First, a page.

Ongoing country dialogue on capital account issues
In ongoing country work, as documented for the period of 2003–04, IMF staff has been quite accommodating of the authorities’ policy choices when they have involved a gradual approach to capital account liberalization or temporary use of controls. In terms of capital account liberalization, the staff has sometimes been more cautious than the authorities (as in Russia in 2003) when their preferred policy has been to liberalize the capital account quickly. In most cases, the staff has taken a medium-term perspective and has emphasized the importance of meeting certain preconditions, the most important of which are fiscal consolidation, a sound financial system, and the adoption of a floating exchange rate (usually with inflation targeting).
In terms of advice on temporary use of capital controls, IMF staff seldom challenged the authorities’ decision and has even supported market-based controls in some cases. There was a slight difference in emphasis across countries. In a few countries (as in Russia in 2004), the staff expressed forcefully the view that capital controls, no matter how useful they might be in the short run, could not be expected to be effective over time and should not be used as a substitute for appropriate adjustment in macroeconomic policies. In others (as in Colombia), the use of controls introduced by the authorities did not figure prominently in policy discussions. In still other cases (as in Croatia), the staff recommended a market-based control, albeit as a last resort measure.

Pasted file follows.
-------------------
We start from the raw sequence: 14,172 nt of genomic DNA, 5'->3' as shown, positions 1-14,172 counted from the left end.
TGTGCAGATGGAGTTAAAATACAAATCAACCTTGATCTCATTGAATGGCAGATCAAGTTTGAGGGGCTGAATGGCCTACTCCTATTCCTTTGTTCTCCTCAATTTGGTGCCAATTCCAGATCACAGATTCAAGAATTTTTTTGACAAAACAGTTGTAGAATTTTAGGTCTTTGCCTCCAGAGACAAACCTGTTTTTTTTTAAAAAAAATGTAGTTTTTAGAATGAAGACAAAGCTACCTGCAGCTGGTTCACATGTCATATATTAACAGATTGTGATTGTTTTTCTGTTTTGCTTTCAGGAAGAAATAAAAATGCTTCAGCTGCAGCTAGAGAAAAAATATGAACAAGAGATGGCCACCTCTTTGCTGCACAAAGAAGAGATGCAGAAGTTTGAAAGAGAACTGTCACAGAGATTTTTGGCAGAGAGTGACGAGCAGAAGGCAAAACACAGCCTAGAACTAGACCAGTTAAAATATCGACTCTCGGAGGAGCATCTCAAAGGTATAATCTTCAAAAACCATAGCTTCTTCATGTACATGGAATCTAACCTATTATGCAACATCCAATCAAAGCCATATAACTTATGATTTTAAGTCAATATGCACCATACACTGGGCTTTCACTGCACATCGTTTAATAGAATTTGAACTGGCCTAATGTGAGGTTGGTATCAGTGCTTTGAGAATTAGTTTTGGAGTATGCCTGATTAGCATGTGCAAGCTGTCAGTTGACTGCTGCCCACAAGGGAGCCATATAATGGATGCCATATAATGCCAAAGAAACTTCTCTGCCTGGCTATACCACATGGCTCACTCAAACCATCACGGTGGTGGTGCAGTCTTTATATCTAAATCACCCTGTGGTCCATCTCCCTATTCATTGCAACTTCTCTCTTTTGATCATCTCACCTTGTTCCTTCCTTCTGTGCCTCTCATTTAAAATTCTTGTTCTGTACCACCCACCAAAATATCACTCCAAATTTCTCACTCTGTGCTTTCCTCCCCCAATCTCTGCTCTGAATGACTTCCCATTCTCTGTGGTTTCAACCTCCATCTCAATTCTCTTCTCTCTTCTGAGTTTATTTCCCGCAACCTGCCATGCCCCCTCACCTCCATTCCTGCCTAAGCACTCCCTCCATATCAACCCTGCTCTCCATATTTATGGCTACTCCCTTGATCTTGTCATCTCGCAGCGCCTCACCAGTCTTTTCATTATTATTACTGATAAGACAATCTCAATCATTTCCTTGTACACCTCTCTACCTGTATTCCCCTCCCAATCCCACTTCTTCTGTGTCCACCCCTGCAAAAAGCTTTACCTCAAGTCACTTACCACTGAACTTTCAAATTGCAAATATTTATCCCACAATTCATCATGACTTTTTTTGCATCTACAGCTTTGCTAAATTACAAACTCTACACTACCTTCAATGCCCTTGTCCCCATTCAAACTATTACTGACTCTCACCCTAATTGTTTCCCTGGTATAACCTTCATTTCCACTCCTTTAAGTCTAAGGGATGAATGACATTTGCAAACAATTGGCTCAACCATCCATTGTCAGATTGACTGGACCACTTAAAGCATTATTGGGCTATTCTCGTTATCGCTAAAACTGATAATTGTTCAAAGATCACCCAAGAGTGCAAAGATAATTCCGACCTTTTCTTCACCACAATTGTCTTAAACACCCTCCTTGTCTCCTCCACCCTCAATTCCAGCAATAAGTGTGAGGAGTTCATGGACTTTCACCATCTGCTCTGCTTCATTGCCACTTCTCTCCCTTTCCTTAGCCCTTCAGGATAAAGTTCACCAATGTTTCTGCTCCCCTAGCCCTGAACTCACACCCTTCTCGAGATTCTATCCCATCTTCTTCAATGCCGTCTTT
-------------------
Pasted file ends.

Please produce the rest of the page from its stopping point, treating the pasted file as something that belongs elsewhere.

Throughout the 1990s, the IMF undoubtedly encouraged countries that wanted to move ahead with capital account liberalization, and even acted as a cheerleader when it wished to do so, especially before the East Asian crisis. However, there is no evidence to suggest that it exerted significant leverage to push countries to move faster than they were willing to go. The process of liberalization was often driven by the authorities’ own economic and political agendas, including accession to the Organization for Economic Cooperation and Development (OECD) or the European Union (EU) and commitments under bilateral or regional trade agreements. In encouraging capital account liberalization, the IMF pointed out the risks inherent in an open capital account as well as the need for a sound financial system, even from the beginning. The problem was that these risks were insufficiently highlighted, and the recognition of the risks and preconditions did not translate into operational advice on pace and sequencing until later in the 1990s (and even thereafter the policy advice has often been of limited practical applicability).
In multilateral surveillance, the IMF’s analysis emphasized the benefits to developing countries of greater access to international capital flows, while paying comparatively less attention to the risks inherent in their volatility. As a consequence, its policy advice was directed more toward emerging market recipients of capital flows, and focused on how to manage large capital inflows and boom-and-bust cycles; little policy advice was offered, in the context of multilateral surveillance, on how source countries might help to reduce the volatility of capital flows on the supply side. In more recent years, the IMF’s analysis of such supply-side factors has intensified. Even so, the focus of policy advice—beyond the analysis of macroeconomic policies covering large current account imbalances—remains on the recipient countries.